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Nova Scotia /ˌnvə ˈskʃə/ (Latin for New Scotland; French: Nouvelle-Écosse; Scottish Gaelic: Alba Nuadh) is a Canadian province located on Canada's southeastern coast. It is the most populous province in Atlantic Canada. Its capital, Halifax, is the major economic centre of the region. Nova Scotia is the second-smallest province in Canada with an area of 55,284 square kilometres (21,300 sq mi).

Nova Scotia's economy is traditionally largely resource-based, but has diversified since the middle of the 20th century. Industries such as fishing, mining, forestry and agriculture remain very important and have been joined by tourism, technology, film, music, and finance.

According to the 2001 Canadian census the largest ethnic group in Nova Scotia is Scottish (29.3%), followed by English (28.1%), Irish (19.9%), French (16.7%), German (10.0%), Dutch (3.9%), First Nations (3.2%), Welsh (1.4%), Italian (1.3%), and Acadian (1.2%). Peoples of European descent thus make up approximately 96.8% of the total population. Almost half of all respondents (47.4%) identified their ethnicity as "Canadian".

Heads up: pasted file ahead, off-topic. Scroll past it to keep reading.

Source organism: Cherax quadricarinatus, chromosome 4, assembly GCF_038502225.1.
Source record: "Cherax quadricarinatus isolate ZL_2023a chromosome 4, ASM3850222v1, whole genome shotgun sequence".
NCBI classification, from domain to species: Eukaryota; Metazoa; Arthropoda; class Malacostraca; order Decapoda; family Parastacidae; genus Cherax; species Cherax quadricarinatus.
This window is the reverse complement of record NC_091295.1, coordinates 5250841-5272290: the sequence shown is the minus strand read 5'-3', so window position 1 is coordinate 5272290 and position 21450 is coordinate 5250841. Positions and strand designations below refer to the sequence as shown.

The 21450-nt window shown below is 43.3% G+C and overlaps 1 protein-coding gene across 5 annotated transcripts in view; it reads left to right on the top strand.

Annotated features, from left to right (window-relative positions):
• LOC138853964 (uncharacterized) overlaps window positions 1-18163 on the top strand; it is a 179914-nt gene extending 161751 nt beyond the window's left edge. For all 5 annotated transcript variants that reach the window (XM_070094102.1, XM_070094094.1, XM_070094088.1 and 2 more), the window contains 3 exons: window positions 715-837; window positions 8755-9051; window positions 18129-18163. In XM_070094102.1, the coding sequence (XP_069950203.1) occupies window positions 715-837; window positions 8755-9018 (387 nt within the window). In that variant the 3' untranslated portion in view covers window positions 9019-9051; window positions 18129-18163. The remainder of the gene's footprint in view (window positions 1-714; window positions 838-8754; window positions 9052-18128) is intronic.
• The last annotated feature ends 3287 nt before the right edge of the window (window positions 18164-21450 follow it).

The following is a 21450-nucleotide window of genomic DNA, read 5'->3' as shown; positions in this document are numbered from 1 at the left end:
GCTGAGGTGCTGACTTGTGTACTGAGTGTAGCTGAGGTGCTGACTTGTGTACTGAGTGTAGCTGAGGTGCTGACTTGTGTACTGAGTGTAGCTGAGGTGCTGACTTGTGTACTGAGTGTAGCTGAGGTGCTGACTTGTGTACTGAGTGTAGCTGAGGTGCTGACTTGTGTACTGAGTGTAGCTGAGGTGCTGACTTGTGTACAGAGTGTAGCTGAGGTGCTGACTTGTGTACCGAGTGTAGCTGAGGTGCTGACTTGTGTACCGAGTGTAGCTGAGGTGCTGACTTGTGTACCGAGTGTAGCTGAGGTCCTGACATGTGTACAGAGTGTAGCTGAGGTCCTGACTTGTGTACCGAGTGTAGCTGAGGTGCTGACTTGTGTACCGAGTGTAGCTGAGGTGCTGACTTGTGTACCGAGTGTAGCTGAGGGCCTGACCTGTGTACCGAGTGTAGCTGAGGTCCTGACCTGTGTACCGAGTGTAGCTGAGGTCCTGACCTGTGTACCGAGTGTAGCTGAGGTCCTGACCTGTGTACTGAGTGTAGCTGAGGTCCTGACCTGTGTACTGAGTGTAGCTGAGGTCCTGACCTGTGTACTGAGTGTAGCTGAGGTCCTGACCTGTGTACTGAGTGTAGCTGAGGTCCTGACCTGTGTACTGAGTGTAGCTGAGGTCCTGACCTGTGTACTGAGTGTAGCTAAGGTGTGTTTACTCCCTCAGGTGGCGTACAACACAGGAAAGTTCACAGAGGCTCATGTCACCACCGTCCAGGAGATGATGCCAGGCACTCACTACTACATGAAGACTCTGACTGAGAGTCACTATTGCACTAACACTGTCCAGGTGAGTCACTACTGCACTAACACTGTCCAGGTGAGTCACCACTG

Nova Scotia flag map.png More about...Nova Scotia, its history and diversity

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Beausejour Cathedral Bell

The Battle of Fort Beauséjour was fought on the Isthmus of Chignecto and marked the end of Father Le Loutre’s War and the opening of a British offensive in the French and Indian War, which would eventually lead to the end the French Empire in North America. The battle also reshaped the settlement patterns of the Atlantic region, and laid the groundwork for the modern province of New Brunswick.[1] The battle at Beausejour marked the final defeat of Le Loutre, which allowed the British to expel the Acadians from the region.

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Cabot trail 2009k.JPG
The Cabot Trail is a highway and scenic roadway in the Canadian province of Nova Scotia. It is located in northern Victoria County and Inverness County on Cape Breton Island. The route measures 298 km (185 mi) in length and completes a loop around the northern tip of the island, passing along and through the scenic Cape Breton Highlands. It is named after the explorer John Cabot who landed in Atlantic Canada in 1497, although most historians agree his landfall likely took place in Newfoundland and not Cape Breton Island. Construction of the initial route was completed in 1932.

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FrancisJFitzgeraldNorthWestMountedPolice1905.jpg
Francis Joseph Fitzgerald (1869-1910) was a Novascotian who became a celebrated Boer War veteran and the first commander of the Royal Northwest Mounted Police detachment at Herschel Island in the Western Arctic (1903). From December 1910 until February 1911, he led a mail patrol from Fort McPherson southward to Dawson City. When the patrol did not arrive in time, a search party was sent which found the bodies of Fitzgerald and the other patrol members. The trip became known as "The Lost Patrol".Read more...

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  1. ^ Hand, p. 102